Large data centres match cloud providers
Influential management consultancy, McKinsey and Co has worked up a discussion document in which it proposes that cloud services will not return cost savings to large enterprises.
After comparing the use of a platform-as-a-service option such as Amazon’s EC2 against the cost of providing similar services out of a typical enterprise data centre, the consultants said, “Large enterprises can achieve server utilisation rates similar to those cloud providers are achieving from their platforms.”
McKinsey calculates that the total cost of assets for a typical enterprise data centre runs to around $45/month for a CPU equivalent, which it says is significantly cheaper than a comparable cloud service. “Most EC2 options are more costly than TCO for a typical data centre.”
In ‘Clearing the Air on Cloud Computing’ the consultants argue that cloud computing can divert IT departments’ attention from technologies that can actually deliver sizeable benefits; most notably aggressive virtualisation. “Most of the gains are achievable through standard virtualisation,” it said.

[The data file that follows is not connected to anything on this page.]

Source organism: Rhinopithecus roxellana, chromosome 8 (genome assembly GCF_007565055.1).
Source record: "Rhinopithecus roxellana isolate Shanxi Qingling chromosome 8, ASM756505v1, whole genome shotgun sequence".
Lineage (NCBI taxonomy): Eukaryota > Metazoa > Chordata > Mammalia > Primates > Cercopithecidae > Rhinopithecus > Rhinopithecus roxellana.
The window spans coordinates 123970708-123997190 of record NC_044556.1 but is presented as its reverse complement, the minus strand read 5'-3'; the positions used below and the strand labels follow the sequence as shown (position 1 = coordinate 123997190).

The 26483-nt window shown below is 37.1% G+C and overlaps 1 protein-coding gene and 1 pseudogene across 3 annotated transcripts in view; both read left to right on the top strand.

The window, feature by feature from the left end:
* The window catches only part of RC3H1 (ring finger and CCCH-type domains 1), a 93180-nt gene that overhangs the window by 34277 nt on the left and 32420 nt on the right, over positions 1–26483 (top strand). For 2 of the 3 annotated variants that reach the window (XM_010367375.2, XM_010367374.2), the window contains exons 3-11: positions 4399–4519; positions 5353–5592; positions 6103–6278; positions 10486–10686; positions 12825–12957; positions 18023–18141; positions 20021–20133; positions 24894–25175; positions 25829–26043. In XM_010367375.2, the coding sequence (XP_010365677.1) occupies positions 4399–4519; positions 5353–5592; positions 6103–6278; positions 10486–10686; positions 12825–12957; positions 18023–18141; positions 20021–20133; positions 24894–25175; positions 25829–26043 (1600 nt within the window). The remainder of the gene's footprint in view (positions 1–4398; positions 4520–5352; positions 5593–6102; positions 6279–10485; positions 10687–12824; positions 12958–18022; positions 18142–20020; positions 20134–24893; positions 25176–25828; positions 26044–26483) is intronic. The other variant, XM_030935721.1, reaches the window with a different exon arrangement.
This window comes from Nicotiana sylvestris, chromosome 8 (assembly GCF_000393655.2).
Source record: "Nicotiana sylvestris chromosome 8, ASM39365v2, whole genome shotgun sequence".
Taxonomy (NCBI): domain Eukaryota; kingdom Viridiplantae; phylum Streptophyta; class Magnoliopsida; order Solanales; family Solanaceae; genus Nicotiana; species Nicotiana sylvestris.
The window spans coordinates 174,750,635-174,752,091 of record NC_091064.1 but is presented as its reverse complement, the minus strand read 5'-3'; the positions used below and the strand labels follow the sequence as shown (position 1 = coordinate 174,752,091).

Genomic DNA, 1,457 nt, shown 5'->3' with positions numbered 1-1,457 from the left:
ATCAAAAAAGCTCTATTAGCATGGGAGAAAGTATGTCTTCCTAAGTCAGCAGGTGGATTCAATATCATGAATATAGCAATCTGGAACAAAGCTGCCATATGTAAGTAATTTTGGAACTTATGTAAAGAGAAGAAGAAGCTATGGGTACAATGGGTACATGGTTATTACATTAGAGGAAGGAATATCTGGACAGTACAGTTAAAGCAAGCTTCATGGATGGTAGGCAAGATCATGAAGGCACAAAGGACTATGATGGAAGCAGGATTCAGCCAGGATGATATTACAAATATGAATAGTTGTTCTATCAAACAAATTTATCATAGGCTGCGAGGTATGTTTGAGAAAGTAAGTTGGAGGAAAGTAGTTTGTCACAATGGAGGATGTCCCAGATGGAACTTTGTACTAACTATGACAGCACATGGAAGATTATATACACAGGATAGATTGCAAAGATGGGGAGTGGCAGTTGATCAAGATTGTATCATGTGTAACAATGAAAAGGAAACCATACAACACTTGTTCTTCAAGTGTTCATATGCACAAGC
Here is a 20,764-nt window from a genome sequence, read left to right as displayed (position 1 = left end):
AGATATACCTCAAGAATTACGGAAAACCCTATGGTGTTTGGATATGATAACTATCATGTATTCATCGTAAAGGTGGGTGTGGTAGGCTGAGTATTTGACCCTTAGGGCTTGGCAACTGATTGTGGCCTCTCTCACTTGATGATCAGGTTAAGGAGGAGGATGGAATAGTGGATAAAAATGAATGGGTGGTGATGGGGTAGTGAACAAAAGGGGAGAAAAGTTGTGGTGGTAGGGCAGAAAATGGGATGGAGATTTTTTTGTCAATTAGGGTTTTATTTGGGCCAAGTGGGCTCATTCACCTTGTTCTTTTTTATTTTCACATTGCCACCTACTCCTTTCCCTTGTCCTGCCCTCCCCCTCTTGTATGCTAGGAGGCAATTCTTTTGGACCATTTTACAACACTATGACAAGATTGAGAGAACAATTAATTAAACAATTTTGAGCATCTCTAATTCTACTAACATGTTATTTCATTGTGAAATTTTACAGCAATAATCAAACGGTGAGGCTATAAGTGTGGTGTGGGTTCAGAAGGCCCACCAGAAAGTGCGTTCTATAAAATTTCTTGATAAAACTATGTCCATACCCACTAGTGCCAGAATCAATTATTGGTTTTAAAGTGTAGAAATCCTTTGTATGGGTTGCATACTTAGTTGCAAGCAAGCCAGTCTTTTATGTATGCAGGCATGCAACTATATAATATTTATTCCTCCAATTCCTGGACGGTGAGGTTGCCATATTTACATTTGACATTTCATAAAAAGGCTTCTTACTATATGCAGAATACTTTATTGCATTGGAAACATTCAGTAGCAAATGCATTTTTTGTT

McKinsey says that a true cloud service has to comply with three basic key requirements. It has to abstract the underlying hardware from the buyer, be elastic in scaling to demand and bill buyers on a pay-per-use basis.
The view is that cloud offerings currently are most attractive for small and medium-sized enterprises “Clouds are very cost effective for SMEs.”
But for large enterprises there are significant hurdles to the adoption of cloud services, that cover the full range from financial and technical, to operational and organisational.
It recommends that enterprise CIOs and CTOs should form a council to advise the industry which should “continue to drive down prices through scale/innovation to increase potential market.”